Do not be deceived by the title of the Finnish film The Blind Man Who Did Not Want To See Titanic: despite the comedic vibe it’s a gripping thriller and a profound drama. The timing of its release couldn’t be more perfect: it arrives in the United States a week before James Cameron’s 1997 box-office iconic movie returns to the big screen, remastered in 3D 4K HDR and high-frame rate, to celebrate its 25th anniversary.
The film directed by Teemu Nikki came into being in a serendipitous manner. A few years ago the filmmaker asked his actor friend Petri Poikolainen — who had lost his sight and much of the mobility due to multiple sclerosis — if he still wanted to act. Petri admitted it was still his dream. Thus, the main role of the film was tailor-made for him.
The Blind Man Who Did Not Want To See Titanic (Sokea mies joka ei halunnut nähdä Titanicia), follows a day in the life of Jaakko (Petri Poikolainen), a man living in Finland who is blind and confined to a wheelchair. Despite his condition he has a very sharp wit that has charmed a woman with whom he talks over the phone every day, Sirpa (Marjaana Maijala). Living in two different cities, they have never met in person, but they never miss their daily phone call. They talk about movies, Jaakko was a cinephile before losing his vision and had a very strong passion for John Carpenter. However there is one film that never caught his interest: Titanic. Despite his appreciation for James Cameron’s filmography, Jaakko’s copy of the DVD is still wrapped in plastic.
Sirpa and Jaakko have in common frail bodies and they use films to mock their alienated routines — there is a frequent reference to Groundhog Day. But everything changes when Jaakko hears about Sirpa’s declining health, and decides to take a trip on his own, all the way from Tampere to Hämeenlinna, to meet her. It is only two taxis and a train ride away, and he is adamant he can depend on the kindness of strangers. Things will not turn out as planned, as Jaakko goes through a hair-raising adventure to reach his sweetheart.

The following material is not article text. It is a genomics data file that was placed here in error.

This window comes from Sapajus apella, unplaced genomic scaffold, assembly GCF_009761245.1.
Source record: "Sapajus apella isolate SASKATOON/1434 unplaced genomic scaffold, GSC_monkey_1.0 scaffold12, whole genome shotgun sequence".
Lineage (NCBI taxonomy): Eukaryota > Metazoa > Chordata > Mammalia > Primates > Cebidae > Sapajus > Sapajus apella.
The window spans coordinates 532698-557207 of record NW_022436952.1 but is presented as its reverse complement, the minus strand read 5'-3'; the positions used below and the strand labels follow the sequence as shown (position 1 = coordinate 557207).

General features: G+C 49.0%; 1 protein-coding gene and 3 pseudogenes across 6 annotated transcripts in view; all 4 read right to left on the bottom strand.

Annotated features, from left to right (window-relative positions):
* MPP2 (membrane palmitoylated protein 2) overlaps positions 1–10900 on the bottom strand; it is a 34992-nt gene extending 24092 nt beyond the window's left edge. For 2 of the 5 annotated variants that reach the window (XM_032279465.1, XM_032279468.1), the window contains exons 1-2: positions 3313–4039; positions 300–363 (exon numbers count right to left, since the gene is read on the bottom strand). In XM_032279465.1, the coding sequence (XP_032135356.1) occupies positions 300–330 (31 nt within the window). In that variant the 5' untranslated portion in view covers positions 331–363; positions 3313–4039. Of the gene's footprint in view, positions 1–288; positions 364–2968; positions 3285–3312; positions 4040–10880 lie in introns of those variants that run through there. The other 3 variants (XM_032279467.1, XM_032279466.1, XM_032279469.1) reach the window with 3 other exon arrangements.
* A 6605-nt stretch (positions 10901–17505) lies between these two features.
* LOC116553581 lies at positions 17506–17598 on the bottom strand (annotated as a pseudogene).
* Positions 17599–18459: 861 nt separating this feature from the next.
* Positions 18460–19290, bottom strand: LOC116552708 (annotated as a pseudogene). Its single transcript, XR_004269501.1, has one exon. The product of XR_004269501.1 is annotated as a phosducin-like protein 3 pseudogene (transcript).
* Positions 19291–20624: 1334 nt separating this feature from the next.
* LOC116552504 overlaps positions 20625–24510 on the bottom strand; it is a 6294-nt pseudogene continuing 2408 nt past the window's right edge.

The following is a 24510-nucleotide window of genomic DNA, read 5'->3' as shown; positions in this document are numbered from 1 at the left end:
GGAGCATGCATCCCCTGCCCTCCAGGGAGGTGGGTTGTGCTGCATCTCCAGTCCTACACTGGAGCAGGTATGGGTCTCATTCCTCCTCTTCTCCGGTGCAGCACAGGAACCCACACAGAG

The film is remarkable for the way it is shot: it maintains the blind man’s perspective and all we see is his face, the details of the wheelchair and some blurry figures who approach him. This truly plunges audiences in a vague idea of what it means to go through what Jaakko is experiencing. From the opening credits we are catapulted in a dimension that is dominated by blindness, as braille characters run on the screen and a voice announces the crew and cast of the movie that is about to start.
Once the action begins, cinematographer Sari Aaltonen is exceptional in creating a blurry and grainy photography: the shallow focus allows viewers to share the experience of being visually impaired. The tight shots, prevent us from understanding Jaakko’s surroundings, making us feel his bewilderment and angst. Moreover, the acting is spot on, as every member of the cast coveys utter authenticity and magnetism in each role, notwithstanding whether the character is a hero or a villain.
The Blind Man Who Did Not Want To See Titanic has conquered the festival circuit, starting from the 79th Venice Film Festival. It was also part of the selection of SXSW Film Festival, Busan International Film Festival, Tallinn Black Nights Film Festival, Karlovy Vary International Film Festival, Beijing International Film Festival and Thessaloniki International Film Festival.
The film alternates poetic moments when the protagonist dreams of running outdoors, to the thrilling instants that show his helplessness in the face of danger. There are many moods that coalesce throughout. From the perky moment when the song Ilmalaiva by indie pop musician Jari Raaste plays, to when Petri’s caregiver goes to his home to look after him. From the moment when the protagonist’s father calls him on the phone treating him like a little boy, to when the disabled man takes the courage to venture into the world with his own fortitude and good will.
The Blind Man Who Did Not Want To See Titanic presents a great life lesson to all people without disabilities who whine and complain about petty things. Through this impressive and suspenseful film, Jaakko sets an uplifting and aspirational example for all.
Final Grade: B+